. . . are targeting Joan once again. But this time, they use artwork . . .
. . . specifically, “artwork” which suggests that Joan is doing THIS . . .
. . . to Lane . . .
“Oh my! Who knew my Beefsteak Belt Buckle would be put to use again so soon!”
Peggy is in Joan’s office, when the picture is discovered. So, she is understandably horrified, on Joan’s behalf.
But Joan just calmly walks outside and tells the artists, more or less, that she doesn’t like them, and hopes they all die in Vietnam.
“So . . . in other words . . . you DON’T wanna sleep with us?”
Peggy, in a rare attempt at sisterly solidarity, approaches Don about Joey’s bad behavior toward Joan. While Don agrees the cartoon is reprehensible, he encourages Peggy to handle the matter on her own, so as to gain the respect of her peers. Peggy pulls Joey Goat aside and insists that he apologize to Joan. “That’s what I hate about working with women. They have no sense of humor,” remarks the Tool.
Unable to reason with the bastard, Peggy fires his ass. Off walks Joey Goat into the sunset, teeny tiny tail between his legs. “Party’s over, boys,” he brays to his entourage, fielding one last invite for “drinks etc.” from Harry, before shutting the door on SCDP for good.
“That was Baaaaaaaaaaad!”
In the elevator on the way out of work, Peggy encounters Joans, and eagerly gives her the good news, about how she single-handedly sent Joey Goat to the Glue Factory.
But Joan is unimpressed.
“I defended you,” Peggy pouts.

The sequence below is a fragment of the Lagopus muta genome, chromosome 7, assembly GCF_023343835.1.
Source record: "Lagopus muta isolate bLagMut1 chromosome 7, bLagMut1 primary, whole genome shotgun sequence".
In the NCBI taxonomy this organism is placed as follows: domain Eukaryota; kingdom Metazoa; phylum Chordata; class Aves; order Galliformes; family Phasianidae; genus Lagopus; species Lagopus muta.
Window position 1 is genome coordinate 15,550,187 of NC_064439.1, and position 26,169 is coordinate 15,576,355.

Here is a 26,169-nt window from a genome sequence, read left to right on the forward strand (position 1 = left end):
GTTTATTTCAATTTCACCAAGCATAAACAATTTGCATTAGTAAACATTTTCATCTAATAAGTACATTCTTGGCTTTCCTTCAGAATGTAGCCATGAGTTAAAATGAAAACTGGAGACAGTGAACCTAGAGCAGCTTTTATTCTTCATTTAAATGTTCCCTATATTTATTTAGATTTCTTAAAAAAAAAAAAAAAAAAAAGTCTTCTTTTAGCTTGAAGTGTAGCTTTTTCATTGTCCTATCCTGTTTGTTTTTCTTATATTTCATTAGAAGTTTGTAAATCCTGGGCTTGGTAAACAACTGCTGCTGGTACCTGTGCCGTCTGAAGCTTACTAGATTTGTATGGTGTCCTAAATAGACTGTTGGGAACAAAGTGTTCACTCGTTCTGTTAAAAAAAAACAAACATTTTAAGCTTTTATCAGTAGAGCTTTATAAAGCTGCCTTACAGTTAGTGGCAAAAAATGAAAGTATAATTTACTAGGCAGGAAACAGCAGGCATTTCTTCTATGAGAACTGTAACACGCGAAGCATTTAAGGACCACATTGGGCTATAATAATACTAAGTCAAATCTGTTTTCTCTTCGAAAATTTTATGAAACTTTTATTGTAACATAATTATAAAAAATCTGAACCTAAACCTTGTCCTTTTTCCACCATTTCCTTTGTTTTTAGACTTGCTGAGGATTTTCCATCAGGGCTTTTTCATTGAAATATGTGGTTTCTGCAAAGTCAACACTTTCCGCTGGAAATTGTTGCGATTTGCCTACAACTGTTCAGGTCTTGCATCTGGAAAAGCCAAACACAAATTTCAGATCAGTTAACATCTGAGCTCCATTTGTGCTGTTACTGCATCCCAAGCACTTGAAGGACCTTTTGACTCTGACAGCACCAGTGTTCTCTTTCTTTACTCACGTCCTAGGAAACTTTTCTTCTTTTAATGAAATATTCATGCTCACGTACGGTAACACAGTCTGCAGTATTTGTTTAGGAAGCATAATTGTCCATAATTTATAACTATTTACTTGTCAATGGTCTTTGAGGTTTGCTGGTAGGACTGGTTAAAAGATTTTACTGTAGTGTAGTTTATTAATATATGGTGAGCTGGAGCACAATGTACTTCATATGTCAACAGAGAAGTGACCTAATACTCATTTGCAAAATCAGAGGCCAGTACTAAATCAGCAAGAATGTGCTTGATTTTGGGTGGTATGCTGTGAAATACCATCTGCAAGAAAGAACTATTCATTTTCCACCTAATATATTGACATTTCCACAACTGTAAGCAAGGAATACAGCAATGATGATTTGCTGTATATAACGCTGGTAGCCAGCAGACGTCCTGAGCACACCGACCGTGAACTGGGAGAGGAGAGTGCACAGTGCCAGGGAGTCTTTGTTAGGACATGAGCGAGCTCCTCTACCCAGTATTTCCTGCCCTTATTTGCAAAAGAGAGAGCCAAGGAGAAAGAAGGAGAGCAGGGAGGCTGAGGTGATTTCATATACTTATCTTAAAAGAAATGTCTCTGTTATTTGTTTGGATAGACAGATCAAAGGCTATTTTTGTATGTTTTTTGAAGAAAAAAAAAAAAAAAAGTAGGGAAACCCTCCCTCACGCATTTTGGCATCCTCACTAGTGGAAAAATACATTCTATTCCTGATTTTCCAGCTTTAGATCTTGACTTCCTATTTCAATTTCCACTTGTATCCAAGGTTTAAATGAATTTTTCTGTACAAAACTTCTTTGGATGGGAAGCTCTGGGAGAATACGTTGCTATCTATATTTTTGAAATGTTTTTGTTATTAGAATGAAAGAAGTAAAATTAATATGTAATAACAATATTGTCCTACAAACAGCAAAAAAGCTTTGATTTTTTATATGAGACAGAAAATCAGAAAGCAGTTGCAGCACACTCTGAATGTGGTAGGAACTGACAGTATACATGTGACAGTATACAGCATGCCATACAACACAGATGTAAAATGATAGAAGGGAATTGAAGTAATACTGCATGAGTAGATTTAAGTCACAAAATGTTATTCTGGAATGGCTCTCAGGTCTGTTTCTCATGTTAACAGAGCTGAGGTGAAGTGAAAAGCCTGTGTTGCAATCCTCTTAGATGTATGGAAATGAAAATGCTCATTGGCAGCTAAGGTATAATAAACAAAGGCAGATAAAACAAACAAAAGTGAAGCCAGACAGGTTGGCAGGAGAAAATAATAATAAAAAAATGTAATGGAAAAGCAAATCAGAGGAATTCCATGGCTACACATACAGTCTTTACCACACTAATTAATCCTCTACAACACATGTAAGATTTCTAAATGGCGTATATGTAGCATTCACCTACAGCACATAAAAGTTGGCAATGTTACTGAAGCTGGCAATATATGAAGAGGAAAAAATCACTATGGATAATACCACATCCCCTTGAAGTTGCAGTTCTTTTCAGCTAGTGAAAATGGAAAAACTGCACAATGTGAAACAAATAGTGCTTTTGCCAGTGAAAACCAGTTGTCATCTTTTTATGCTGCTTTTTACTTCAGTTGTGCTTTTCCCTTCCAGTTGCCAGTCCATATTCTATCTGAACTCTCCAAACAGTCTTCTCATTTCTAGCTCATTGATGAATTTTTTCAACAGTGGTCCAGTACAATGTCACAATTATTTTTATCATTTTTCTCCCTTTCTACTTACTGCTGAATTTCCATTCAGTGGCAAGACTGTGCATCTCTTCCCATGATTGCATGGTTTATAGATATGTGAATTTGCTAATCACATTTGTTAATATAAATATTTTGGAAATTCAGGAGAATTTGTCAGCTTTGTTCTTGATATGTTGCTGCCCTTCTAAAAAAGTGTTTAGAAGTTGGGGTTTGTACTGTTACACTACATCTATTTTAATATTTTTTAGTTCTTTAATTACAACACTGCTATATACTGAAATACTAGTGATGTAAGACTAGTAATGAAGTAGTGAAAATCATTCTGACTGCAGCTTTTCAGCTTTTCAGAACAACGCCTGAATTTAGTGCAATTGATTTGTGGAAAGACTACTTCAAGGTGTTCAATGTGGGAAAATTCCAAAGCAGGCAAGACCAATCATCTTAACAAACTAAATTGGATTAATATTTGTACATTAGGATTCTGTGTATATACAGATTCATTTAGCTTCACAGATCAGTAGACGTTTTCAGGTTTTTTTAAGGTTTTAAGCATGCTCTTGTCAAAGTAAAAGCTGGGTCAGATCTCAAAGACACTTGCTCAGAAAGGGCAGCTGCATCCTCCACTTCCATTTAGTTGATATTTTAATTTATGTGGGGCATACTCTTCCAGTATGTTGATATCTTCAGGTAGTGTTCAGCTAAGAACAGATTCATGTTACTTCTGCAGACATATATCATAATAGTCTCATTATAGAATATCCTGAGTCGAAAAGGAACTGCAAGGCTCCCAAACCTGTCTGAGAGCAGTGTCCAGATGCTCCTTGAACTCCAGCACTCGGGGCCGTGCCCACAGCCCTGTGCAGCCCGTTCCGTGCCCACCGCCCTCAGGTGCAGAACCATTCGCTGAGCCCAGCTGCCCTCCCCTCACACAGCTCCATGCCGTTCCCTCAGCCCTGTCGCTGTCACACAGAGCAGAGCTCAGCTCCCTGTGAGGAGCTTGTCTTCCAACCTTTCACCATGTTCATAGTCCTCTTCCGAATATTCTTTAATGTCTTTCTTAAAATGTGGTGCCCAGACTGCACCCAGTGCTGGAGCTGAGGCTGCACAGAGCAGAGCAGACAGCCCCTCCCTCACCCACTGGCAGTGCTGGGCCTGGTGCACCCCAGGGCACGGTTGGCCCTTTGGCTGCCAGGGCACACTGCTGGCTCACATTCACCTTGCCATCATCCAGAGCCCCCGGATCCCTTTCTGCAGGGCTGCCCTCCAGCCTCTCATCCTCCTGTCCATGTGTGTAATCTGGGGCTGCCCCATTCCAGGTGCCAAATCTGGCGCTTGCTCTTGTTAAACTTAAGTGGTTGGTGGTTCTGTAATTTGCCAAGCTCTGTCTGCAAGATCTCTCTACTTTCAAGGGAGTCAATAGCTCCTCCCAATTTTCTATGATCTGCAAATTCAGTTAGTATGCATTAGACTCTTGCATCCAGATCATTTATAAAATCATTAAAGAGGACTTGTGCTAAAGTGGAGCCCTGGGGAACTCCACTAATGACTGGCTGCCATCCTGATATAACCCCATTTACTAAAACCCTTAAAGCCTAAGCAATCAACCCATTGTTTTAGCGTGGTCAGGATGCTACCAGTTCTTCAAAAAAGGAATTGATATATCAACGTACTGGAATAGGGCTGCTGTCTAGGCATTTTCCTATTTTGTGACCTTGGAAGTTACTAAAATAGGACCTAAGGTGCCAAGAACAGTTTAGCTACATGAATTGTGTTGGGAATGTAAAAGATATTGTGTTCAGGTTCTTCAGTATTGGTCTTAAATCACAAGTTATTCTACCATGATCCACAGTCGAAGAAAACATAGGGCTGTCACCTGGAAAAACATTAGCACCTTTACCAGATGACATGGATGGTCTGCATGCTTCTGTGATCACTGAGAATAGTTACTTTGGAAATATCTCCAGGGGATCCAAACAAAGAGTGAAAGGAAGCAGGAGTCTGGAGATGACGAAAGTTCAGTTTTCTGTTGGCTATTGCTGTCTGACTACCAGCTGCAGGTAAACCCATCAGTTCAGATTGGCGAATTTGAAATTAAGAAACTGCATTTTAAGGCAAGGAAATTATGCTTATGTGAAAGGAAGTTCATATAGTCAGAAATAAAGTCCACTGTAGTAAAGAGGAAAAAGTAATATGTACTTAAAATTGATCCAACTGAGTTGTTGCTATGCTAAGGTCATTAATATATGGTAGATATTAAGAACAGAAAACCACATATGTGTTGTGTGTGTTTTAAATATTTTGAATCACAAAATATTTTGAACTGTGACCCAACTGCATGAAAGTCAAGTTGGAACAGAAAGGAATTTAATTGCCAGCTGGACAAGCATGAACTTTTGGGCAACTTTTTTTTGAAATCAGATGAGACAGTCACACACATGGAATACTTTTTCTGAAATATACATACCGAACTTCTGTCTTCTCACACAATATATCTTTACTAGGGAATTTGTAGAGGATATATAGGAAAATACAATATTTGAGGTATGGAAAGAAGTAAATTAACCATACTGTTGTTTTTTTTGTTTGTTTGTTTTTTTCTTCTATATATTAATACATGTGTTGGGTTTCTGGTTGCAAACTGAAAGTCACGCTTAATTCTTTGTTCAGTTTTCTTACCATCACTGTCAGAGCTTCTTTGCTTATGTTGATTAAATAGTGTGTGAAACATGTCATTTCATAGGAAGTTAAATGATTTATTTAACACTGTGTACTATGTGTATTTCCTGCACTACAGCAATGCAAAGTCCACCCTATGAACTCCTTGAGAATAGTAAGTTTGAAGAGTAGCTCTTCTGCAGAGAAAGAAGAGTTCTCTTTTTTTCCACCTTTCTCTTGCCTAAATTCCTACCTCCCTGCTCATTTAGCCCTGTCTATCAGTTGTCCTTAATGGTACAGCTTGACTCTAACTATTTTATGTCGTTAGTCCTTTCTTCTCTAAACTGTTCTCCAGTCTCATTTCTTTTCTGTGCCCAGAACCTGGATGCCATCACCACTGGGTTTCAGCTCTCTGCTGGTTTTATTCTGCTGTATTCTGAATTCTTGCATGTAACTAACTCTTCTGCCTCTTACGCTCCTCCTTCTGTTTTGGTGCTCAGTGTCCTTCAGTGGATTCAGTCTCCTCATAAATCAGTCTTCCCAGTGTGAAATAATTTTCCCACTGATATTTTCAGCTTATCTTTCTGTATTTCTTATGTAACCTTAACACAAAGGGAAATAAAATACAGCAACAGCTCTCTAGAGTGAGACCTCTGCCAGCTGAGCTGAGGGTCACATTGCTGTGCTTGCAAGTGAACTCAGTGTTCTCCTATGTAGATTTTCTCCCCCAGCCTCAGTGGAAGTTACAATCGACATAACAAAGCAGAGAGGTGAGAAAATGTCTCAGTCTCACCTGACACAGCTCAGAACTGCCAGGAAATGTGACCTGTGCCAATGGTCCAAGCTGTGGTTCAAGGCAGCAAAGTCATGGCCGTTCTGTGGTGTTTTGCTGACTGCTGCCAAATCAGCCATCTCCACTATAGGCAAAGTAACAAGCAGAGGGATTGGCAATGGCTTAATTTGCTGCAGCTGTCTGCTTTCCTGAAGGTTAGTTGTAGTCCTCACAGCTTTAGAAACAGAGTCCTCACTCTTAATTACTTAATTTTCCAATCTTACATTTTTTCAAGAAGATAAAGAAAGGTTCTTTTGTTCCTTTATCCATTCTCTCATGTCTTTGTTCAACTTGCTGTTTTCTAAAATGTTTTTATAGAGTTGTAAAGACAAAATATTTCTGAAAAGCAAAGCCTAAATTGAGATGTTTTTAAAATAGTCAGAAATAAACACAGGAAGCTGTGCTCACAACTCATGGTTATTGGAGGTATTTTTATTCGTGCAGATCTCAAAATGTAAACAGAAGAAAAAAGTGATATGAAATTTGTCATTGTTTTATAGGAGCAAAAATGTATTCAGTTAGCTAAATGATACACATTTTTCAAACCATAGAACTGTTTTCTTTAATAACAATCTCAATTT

Joan claims she was handling the matter in her own way, by meeting with the client at issue, and quietly having Joey taken off the account. “It’s the same result,” Peggy mumbles.
“All you’ve done is prove to them that I’m a meaningless secretary, and you are just another humorless bitch. Have a nice weekend, Peggy.”
That couldn’t have felt good . . .
While Joan’s prophecy is quite possibly true, her nastiness to the woman who could have one day become the lonely office manager’s ONE female friend in the office seemed unnecessarily harsh. It couldn’t have been easy for Peggy, who has always wanted desperately to be “one of the boys” to fire a former friend, and risk being ostracized by her co-workers, as a result.
This elevator exchange further delineates the different paths these two women chose, in creating their futures: Joan representing the more traditional early 1960’s woman, both cunning and overtly feminine; and Peggy representing the New Feminist, independent and career-oriented.
So, what did you think of “The Summer Man?” Do you believe Don will stick to his strict regimen of swimming, writing and drinking in moderation? Is Faye a Keep-ah? How long do you give Betty before she’s embroiled in a second divorce? Can Joan and Peggy ever truly become friends, despite their differences? Would you ever watch a television show produced by Harry Crane and starring Joey Goat?